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THE DIAGNOSTIC DILEMMA OF MANOMETRICALLY DETECTED NON-ACHALASIA ESOPHAGOGASTRIC JUNCTION OUTFLOW OBSTRUCTION (EJOO): IMPLICATIONS IN SURGICAL DECISION-MAKING
Yoshihiro Komatsu*, Philip Jackson, Ali H. Zaidi, Fahim Habib, Samantha Martin, Emily Lloyd, Albert A. Civitarese, Toshitaka Hoppo, Blair Jobe
Esophageal and Lung Institute, Allegheny Health Network, Pittsburgh, PA

Background: In the era of high-resolution manometry (HRM), non-achalasia EJOO can be detected in patients with symptoms of GERD such as heartburn, regurgitation and dysphagia. The purpose of this study was to evaluate the presentation and outcomes of surgical intervention in patients with EJOO.

Methods: This is a retrospective review in patients with EJOO who underwent surgical intervention from May 2014 through November 2016. EJOO was defined as a relaxation pressure > upper limit of normal, elevated intrabolus pressure and intact peristalsis. Patients were stratified into two groups based on type of surgical intervention: antireflux surgery (ARS) and myotomy. Surgery type was selected based on presenting symptoms, endoscopic findings and pH testing. Demographics, presenting symptoms, and preoperative objective testing results were analyzed. Surgical outcomes were assessed using a Likert scale (1-5), where 1 and 5 represented no improvement and complete symptomatic resolution, respectively. Independent t-test and Chi-Square tests were used to compare groups.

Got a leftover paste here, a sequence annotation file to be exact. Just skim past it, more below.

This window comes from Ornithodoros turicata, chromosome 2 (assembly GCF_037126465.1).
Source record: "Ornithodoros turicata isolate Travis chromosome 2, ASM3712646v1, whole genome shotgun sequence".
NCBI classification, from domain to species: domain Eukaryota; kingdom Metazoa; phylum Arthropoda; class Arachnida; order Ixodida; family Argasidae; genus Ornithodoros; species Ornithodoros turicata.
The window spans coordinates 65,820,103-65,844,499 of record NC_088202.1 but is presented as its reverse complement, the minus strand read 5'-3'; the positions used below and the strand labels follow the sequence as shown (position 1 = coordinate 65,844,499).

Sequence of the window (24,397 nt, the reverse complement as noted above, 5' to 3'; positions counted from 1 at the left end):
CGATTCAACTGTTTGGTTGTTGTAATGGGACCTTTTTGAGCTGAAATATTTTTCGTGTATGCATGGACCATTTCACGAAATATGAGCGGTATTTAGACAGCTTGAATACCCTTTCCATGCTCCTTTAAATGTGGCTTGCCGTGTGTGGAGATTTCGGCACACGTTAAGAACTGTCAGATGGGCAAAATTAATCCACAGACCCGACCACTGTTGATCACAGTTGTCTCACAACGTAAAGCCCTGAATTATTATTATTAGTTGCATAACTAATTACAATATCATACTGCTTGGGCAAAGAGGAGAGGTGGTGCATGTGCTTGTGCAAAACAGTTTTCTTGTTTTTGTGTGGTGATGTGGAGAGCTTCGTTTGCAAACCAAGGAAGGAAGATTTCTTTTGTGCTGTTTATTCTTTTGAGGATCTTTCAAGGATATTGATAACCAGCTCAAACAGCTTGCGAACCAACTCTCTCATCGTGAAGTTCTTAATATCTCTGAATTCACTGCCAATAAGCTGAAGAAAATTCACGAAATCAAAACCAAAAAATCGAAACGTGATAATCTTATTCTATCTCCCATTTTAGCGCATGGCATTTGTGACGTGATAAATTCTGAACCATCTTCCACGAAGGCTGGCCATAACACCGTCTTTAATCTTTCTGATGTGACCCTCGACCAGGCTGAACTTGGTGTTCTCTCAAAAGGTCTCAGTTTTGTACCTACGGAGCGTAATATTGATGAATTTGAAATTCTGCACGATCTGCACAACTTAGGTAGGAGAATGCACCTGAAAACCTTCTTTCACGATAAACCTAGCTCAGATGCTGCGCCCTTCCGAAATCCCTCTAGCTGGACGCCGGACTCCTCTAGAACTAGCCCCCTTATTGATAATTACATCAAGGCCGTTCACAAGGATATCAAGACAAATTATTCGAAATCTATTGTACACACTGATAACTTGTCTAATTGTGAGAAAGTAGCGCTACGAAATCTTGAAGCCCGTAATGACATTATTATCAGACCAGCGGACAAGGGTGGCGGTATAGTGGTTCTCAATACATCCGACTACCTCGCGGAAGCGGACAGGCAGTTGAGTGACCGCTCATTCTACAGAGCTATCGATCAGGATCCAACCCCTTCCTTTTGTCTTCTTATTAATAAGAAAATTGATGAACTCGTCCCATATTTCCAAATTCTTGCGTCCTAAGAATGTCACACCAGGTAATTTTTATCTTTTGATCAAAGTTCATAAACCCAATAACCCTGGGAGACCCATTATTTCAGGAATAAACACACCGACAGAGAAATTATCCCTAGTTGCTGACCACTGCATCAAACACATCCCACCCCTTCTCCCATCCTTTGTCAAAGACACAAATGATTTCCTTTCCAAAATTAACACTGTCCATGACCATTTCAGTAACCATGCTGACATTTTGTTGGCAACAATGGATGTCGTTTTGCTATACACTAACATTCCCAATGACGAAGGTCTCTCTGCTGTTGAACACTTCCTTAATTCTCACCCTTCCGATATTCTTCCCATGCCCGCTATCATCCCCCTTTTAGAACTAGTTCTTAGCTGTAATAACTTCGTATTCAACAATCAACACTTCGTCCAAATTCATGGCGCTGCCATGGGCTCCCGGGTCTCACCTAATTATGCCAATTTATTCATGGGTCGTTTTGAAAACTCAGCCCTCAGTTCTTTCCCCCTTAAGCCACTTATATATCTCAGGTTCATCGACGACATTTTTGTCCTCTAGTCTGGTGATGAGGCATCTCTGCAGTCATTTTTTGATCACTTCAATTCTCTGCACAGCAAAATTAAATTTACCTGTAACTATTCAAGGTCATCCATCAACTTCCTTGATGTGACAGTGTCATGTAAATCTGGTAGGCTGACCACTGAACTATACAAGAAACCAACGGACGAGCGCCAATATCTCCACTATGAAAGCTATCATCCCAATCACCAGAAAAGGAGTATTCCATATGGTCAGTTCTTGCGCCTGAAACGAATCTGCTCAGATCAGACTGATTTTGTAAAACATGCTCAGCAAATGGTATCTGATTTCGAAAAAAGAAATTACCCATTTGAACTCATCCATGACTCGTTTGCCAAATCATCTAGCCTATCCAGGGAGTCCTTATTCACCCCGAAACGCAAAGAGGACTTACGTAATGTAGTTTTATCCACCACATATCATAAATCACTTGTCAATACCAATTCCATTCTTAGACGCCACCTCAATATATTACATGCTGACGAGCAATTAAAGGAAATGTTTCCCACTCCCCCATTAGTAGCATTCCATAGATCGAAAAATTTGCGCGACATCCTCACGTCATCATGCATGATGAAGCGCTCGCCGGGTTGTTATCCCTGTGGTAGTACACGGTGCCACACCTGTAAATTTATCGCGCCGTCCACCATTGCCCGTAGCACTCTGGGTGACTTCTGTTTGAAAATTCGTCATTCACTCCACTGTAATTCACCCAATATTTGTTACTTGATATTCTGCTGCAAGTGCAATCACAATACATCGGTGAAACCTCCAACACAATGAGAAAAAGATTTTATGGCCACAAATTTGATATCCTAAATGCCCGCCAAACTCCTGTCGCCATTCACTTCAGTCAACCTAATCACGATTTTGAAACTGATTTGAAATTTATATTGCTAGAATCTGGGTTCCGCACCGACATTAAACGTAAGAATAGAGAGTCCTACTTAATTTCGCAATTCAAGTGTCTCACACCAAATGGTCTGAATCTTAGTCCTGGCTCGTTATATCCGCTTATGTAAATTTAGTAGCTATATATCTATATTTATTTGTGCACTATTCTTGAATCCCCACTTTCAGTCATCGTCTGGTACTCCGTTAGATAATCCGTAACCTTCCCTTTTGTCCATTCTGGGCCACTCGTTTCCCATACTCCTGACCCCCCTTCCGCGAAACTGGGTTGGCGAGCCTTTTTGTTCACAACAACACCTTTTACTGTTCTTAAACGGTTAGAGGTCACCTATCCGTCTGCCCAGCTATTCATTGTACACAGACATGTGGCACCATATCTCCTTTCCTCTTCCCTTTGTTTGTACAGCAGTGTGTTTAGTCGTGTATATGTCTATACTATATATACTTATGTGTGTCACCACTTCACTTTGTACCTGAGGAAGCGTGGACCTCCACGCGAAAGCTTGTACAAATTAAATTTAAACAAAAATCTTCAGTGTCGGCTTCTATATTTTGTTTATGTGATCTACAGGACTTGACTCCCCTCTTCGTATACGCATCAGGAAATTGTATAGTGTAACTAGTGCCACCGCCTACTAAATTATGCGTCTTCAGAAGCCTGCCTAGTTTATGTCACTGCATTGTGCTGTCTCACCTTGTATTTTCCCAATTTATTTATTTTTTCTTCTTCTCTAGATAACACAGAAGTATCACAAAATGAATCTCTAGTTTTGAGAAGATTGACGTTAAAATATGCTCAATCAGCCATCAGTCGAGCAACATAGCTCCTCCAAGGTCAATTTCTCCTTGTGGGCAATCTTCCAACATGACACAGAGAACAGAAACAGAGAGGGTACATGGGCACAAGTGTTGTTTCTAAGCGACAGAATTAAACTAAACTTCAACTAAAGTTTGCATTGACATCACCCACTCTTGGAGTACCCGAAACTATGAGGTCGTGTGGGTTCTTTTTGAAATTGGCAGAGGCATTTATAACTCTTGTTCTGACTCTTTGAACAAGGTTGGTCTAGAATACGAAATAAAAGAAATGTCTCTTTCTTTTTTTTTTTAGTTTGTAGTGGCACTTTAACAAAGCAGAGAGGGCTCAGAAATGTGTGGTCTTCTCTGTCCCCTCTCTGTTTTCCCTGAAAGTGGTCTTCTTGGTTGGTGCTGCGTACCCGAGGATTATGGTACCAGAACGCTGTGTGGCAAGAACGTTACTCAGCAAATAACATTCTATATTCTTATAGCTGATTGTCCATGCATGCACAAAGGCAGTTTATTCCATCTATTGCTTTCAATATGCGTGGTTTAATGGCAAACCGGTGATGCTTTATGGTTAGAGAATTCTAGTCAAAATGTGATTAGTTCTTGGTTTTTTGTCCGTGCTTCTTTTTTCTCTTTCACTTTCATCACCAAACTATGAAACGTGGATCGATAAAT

Results: A total of 1832 patients underwent HRM, of which 161 (9%) were diagnosed with EJOO and 56 of these underwent surgery. ARS (fundoplication, n=23; magnetic sphincter augmentation, n=13) was performed in 36 patients and myotomy (POEM, n=14; Heller with fundoplication, n=6) in 20 patients. There was no difference in age and BMI between groups, and more women were in the ARS group (p=0.027). Although all symptom types were present in both groups, the primary presenting symptoms were heartburn in the ARS group (70% vs. 35%, p=0.008) and dysphagia in the myotomy group (33% vs. 85%, p<0.001). The secondary symptom was regurgitation in both groups (p=0.72). Preoperative PPI use was more common in the ARS group (p=0.030). Presence of hiatal hernia (p=0.041), esophagitis (p=0.010) and abnormal DeMeester score (DMS) (p=0.015), were higher in ARS patients. There was no difference in lower esophageal sphincter (LES) length between groups; however, LES resting pressure (p=0.008), relaxation pressure (p=0.009), and intrabolus pressure (p=0.021) were higher in the myotomy group. There was no difference in esophageal peristaltic pressure or distal contractile integral. Mean follow-up for ARS and myotomy groups were 3.66 and 3.11 months, respectively. Symptomatic improvement was observed equally in both ARS and myotomy groups (p=0.309), with mean postoperative scores of 4.31 and 4.06, respectively.
Conclusion: EJOO likely results from two distinct mechanisms, which include GERD induced chronic fibrosis and a variant of achalasia. Although the majority of these patients are referred with symptoms of GERD, almost 50% had a negative DMS. The surgical approach in these patients should be weighted on the primary presenting symptom and objective testing as the approaches are diametrically opposed.


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